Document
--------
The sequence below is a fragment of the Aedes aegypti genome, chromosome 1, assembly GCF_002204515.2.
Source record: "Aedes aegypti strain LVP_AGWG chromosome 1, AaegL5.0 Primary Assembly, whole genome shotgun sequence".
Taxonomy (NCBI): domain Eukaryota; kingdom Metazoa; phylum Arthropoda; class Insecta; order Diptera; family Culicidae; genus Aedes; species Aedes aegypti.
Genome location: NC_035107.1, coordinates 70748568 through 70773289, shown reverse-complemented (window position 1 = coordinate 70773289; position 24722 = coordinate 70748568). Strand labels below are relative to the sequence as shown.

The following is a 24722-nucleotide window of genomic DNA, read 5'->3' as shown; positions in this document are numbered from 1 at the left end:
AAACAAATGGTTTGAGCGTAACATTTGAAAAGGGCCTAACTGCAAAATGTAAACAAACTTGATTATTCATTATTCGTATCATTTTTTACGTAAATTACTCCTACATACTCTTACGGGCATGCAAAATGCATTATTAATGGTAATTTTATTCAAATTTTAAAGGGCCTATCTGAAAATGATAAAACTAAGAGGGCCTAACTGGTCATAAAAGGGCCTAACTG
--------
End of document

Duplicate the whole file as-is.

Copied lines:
The sequence below is a fragment of the Aedes aegypti genome, chromosome 1, assembly GCF_002204515.2.
Source record: "Aedes aegypti strain LVP_AGWG chromosome 1, AaegL5.0 Primary Assembly, whole genome shotgun sequence".
Taxonomy (NCBI): domain Eukaryota; kingdom Metazoa; phylum Arthropoda; class Insecta; order Diptera; family Culicidae; genus Aedes; species Aedes aegypti.
Genome location: NC_035107.1, coordinates 70748568 through 70773289, shown reverse-complemented (window position 1 = coordinate 70773289; position 24722 = coordinate 70748568). Strand labels below are relative to the sequence as shown.

The following is a 24722-nucleotide window of genomic DNA, read 5'->3' as shown; positions in this document are numbered from 1 at the left end:
AAACAAATGGTTTGAGCGTAACATTTGAAAAGGGCCTAACTGCAAAATGTAAACAAACTTGATTATTCATTATTCGTATCATTTTTTACGTAAATTACTCCTACATACTCTTACGGGCATGCAAAATGCATTATTAATGGTAATTTTATTCAAATTTTAAAGGGCCTATCTGAAAATGATAAAACTAAGAGGGCCTAACTGGTCATAAAAGGGCCTAACTG